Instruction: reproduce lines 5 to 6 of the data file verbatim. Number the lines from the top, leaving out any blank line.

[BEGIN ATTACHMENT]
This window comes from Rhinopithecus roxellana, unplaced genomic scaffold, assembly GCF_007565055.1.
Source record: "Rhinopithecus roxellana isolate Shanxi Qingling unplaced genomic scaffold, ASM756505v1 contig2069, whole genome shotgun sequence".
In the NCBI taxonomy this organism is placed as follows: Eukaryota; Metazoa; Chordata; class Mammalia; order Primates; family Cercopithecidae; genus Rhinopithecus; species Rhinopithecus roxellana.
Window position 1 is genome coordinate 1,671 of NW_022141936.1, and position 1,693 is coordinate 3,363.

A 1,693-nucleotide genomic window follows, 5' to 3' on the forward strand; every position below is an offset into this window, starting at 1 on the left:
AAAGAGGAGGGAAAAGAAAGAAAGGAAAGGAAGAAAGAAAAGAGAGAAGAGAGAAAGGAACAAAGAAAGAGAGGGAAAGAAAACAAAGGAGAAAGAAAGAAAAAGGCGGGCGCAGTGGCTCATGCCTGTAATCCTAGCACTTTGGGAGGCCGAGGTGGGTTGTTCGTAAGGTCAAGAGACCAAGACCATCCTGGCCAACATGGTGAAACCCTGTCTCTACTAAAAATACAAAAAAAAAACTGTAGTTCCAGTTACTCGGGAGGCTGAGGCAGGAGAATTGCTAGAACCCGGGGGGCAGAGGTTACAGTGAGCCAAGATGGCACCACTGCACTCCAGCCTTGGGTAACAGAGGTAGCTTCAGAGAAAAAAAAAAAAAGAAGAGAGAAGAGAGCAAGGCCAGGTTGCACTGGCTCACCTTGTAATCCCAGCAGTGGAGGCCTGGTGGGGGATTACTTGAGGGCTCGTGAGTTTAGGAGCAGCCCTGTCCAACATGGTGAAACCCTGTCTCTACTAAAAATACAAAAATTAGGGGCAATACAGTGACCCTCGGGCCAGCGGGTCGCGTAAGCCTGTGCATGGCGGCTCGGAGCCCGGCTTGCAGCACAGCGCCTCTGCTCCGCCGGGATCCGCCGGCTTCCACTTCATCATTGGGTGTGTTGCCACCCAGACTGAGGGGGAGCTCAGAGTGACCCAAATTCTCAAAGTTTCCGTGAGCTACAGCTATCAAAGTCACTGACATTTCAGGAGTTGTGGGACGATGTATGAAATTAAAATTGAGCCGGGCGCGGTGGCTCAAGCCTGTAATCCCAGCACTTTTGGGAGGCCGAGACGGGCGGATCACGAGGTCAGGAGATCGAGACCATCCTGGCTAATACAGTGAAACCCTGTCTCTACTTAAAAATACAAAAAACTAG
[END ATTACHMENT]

A 1,693-nucleotide genomic window follows, 5' to 3' on the forward strand; every position below is an offset into this window, starting at 1 on the left:
AAAGAGGAGGGAAAAGAAAGAAAGGAAAGGAAGAAAGAAAAGAGAGAAGAGAGAAAGGAACAAAGAAAGAGAGGGAAAGAAAACAAAGGAGAAAGAAAGAAAAAGGCGGGCGCAGTGGCTCATGCCTGTAATCCTAGCACTTTGGGAGGCCGAGGTGGGTTGTTCGTAAGGTCAAGAGACCAAGACCATCCTGGCCAACATGGTGAAACCCTGTCTCTACTAAAAATACAAAAAAAAAACTGTAGTTCCAGTTACTCGGGAGGCTGAGGCAGGAGAATTGCTAGAACCCGGGGGGCAGAGGTTACAGTGAGCCAAGATGGCACCACTGCACTCCAGCCTTGGGTAACAGAGGTAGCTTCAGAGAAAAAAAAAAAAAGAAGAGAGAAGAGAGCAAGGCCAGGTTGCACTGGCTCACCTTGTAATCCCAGCAGTGGAGGCCTGGTGGGGGATTACTTGAGGGCTCGTGAGTTTAGGAGCAGCCCTGTCCAACATGGTGAAACCCTGTCTCTACTAAAAATACAAAAATTAGGGGCAATACAGTGACCCTCGGGCCAGCGGGTCGCGTAAGCCTGTGCATGGCGGCTCGGAGCCCGGCTTGCAGCACAGCGCCTCTGCTCCGCCGGGATCCGCCGGCTTCCACTTCATCATTGGGTGTGTTGCCACCCAGACTGAGGGGGAGCTCAGAGTGACCCAAATTCTCAAAGTTTCCGTGAGCTACAGCTATCAAAGTCACTGACATTTCAGGAGTTGTGGGACGATGTATGAAATTAAAATTGAGCCGGGCGCGGTGGCTCAAGCCTGTAATCCCAGCACTTTTGGGAGGCCGAGACGGGCGGATCACGAGGTCAGGAGATCGAGACCATCCTGGCTAATACAGTGAAACCCTGTCTCTACTTAAAAATACAAAAAACTAG